But during a presentation last year at the ASCFG conference in Raleigh, I was inspired to branch out. I was presenting on selling at farmers’ markets with two of my fellow ASCFG board members (check the archives on the website if you want to replay this conference session). I was really surprised to learn that these very established and amazing growers and marketers made bouquets on site at market. I also had several other conversations with ASCFG members who do similar style selling at markets. They had a cadre of bouquet makers at market each week whipping out custom bouquets. They reported that they could charge a lot more for these than they could for pre-made bouquets and that people really loved the individual attention, ability to choose colors and flowers, and the flair that went along with making bouquets in front of a crowd.

I tucked all this information into the back of my mind. Coming home after an ASCFG conference, where your mind is stuffed so full of new information, can be challenging. It usually takes me a couple weeks before I am ready to pore over my notebooks. At that point, I like to make lists of the things I actually want to try to implement from what I have learned. And switching up how we sell at market went on my list.

Even though our market booth is now well staffed with 4-6 people on a given day, I still wasn’t quite ready to do custom bouquet making. But I did want to try something new. It started with tulip season. We had so many tulips I wanted to try to sell them in every way, shape, and form. While we mostly sold them in 10-stem prewrapped bunches, we decided it might be worth selling some by the stem; that way people could mix and match colors and styles to their little hearts’ desires. We created a tulip bar. Buckets of loose stems of every color we had. Some people bought just 2 or 3 stems, others loaded up. And we were charging more per stem than our pre-wrapped bouquets, obviously. And it was a hit!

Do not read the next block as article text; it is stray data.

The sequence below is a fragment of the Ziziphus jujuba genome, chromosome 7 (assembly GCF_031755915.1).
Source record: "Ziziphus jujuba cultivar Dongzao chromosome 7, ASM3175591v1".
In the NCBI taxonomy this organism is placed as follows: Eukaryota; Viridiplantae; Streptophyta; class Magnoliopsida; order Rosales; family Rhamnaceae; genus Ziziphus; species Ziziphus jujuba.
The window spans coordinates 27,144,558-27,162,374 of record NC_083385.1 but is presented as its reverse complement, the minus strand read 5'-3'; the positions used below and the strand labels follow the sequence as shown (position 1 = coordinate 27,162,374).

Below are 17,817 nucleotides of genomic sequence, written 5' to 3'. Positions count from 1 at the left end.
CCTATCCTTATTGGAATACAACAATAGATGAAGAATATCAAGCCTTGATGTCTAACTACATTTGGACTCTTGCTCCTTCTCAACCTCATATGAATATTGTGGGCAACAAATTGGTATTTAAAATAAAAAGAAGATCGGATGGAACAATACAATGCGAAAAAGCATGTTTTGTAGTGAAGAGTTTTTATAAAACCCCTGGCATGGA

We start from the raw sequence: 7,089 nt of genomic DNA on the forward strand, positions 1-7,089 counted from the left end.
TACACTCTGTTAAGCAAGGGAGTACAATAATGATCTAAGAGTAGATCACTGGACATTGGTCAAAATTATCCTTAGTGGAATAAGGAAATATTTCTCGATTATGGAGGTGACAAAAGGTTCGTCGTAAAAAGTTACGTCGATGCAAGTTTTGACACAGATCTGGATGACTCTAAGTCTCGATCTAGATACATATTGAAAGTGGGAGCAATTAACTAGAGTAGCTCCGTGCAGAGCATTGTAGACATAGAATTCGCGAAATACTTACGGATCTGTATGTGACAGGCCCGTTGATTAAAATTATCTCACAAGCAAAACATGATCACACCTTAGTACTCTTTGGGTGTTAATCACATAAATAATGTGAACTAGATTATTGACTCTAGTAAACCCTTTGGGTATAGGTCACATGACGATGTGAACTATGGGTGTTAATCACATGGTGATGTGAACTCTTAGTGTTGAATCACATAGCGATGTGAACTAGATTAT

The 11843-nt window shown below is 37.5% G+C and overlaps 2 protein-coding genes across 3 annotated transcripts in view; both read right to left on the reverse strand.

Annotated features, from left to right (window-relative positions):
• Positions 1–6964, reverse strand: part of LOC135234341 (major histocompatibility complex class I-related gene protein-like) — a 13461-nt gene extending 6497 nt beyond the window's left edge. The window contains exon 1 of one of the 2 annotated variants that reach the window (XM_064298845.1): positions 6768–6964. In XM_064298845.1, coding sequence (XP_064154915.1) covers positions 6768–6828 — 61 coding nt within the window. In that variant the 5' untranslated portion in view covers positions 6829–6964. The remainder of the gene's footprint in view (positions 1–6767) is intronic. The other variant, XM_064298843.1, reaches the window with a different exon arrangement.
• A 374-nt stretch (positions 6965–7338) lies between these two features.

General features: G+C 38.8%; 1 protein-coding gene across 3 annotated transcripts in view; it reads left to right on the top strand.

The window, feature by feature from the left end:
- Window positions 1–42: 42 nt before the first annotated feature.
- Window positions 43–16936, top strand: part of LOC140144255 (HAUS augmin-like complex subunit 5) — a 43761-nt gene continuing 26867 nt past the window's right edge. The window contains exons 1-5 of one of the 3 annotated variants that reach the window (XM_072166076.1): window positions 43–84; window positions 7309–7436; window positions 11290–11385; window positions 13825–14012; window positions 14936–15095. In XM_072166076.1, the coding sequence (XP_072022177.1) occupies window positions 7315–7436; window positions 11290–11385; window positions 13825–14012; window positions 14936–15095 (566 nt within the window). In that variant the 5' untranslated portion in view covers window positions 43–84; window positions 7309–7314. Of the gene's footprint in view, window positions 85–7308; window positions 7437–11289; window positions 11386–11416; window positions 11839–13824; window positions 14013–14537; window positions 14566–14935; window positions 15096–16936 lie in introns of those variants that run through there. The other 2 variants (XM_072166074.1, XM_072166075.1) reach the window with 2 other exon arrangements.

With the success of the tulip bar, our flower production taking off for the season, and Mother’s Day just around the corner, we decided to take this concept to the next level. We started a weekly flower bar. I washed up a bunch of large vases and brought bunches of extra of whatever we had with us to market. So far, it has felt like practically zero extra work. For some things, we actually pick extra for the flower bar, but for the most part we are just bringing the leftovers from bouquet making. We let shoppers custom-make their own bouquet, then we wrap the blooms in some craft paper for them (if they want) at checkout. It takes up some of our booth space for sure, and requires a little staff time to set up and restock the bar and wrap the flowers, but it is minimal. Of course there are some broken or wilty stems to deal with (but not many). I have learned that people will rarely pick out or want to pay for foliage, so I keep a bucket at the wrap station and throw in a few stems of filler for free.